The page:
Bryn Crawford, PhD '20, Mechanical Engineering

"During my education, I have found that curiosity has been an excellent driver for my inspiration."

Bryn Crawford

Bryn Crawford

I am a PhD candidate in the mechanical engineering program at UBC’s School of Engineering. I started my journey as an engineer when I first enrolled in my Bachelor’s of Aerospace and Mechanical Engineering at Adelaide University in 2007, followed by a Masters of Mechanical Engineering in 2011. Currently, I am completing my thesis-based program, focusing on combining artificial intelligence topics with advanced composites manufacturing to improve productivity.

Prior to starting my PhD in 2016, I worked as a Research Engineer at the Composites Research Network for four years, which was my first experience within the UBC community. I also started taking up Sessional Instructor and Lecturer positions during this time, exposing myself directly to the student community. After having been introduced to the many exciting opportunities available at UBC, and when the chance to pursue further education here arose, I was compelled to choose this path. 

During my time as a student at UBC, I have been able to participate in a range of activities and experiences that have been highly rewarding. This includes serving as VP of Finance and Risk Management for the Western Engineering Competition 2016, being the Member-at-Large on the Engineering Graduate Student Society in 2017/2018, being an Organizing Committee member and Presenter of the 4th Annual Graduate Engineering Symposium in 2018, graduating from the inaugural e@UBC entrepreneurship program in 2019 and more.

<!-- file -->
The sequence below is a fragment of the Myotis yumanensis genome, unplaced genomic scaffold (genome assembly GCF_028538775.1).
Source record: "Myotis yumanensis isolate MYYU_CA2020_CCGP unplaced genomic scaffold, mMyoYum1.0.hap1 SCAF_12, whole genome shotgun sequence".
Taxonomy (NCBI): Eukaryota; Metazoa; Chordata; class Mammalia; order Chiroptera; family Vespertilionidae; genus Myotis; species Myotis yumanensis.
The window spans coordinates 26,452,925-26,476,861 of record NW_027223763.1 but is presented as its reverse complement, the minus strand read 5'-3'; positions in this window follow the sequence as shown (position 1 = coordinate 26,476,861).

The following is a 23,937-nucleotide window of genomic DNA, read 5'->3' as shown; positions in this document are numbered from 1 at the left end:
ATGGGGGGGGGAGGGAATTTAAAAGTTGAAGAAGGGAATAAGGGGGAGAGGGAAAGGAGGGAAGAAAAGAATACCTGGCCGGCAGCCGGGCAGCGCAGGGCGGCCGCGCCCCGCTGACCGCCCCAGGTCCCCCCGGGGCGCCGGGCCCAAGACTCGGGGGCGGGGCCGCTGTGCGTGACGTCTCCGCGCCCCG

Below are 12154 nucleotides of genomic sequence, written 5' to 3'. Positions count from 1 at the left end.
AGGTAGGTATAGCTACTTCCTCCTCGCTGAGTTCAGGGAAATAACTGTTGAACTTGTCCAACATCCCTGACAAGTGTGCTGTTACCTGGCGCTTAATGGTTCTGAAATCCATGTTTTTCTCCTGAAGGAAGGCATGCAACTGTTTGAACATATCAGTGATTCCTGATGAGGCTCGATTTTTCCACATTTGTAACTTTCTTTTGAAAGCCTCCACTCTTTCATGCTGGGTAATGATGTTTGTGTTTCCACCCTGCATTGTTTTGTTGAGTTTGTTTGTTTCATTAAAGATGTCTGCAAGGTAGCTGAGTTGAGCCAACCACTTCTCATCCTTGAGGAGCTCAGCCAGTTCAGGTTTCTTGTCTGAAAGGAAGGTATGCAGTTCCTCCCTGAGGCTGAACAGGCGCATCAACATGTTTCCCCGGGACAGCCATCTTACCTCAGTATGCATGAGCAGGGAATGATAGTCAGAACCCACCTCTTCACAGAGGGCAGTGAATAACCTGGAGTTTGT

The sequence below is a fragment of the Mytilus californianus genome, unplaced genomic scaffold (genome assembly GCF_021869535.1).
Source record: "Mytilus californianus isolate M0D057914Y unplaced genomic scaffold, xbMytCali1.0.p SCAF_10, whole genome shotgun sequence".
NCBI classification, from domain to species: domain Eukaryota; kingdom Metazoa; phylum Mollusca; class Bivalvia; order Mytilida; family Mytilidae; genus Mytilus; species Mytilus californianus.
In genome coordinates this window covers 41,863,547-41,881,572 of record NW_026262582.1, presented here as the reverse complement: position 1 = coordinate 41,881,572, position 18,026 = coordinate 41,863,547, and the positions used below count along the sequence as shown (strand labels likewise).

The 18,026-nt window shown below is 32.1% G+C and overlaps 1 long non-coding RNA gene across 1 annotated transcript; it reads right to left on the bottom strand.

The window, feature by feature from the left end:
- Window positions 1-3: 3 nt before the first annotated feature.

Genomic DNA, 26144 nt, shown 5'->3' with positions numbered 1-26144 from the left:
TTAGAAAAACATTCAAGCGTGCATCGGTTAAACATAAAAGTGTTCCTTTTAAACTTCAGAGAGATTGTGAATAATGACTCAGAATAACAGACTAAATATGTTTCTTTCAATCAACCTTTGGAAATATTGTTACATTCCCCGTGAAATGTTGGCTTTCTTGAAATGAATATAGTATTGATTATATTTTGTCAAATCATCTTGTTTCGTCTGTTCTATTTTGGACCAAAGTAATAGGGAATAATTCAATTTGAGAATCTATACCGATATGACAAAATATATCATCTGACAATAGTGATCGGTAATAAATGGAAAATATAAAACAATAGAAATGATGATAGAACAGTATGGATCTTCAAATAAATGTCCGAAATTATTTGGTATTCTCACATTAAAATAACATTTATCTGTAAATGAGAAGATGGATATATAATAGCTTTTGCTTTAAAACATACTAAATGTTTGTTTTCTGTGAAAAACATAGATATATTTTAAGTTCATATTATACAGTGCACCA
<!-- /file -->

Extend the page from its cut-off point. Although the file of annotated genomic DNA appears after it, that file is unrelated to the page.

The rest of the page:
Based on my personal experiences throughout this journey, I can vouch that UBC is an incredible institution that has provided me with numerous opportunities. I have, and will continue to, greatly value the outstanding community at UBC.

Why did you choose to go into your field of study at UBC?

From a young age, I have always been drawn to mathematics and science, out of a curiosity for the natural world. I pursued these topics early in my education, and over time, I grew a great appreciation for how such knowledge can be used to make positive impacts across society. This only further motivated me to develop a career in this area, ultimately culminating in the decision to pursue engineering. Ever since then, I have not looked back and have found this career path to be immensely rewarding. Having been a part of UBC as a member of staff for over four years, the transition to student life was a great fit.

What has made your time at UBC memorable? 

The most memorable feature of my time at the School of Engineering is bearing witness to the consistent and deep teamwork between the student, staff and faculty bodies on an ongoing basis. The School is one of the largest departments at the Okanagan campus and this is in part attributed to the hard work and teamwork of all involved, with so many achievements being made every day. Further, having the opportunity to be a part of the School has made a strong impression on me, which I have carried through my time studying and will continue to far into my future career.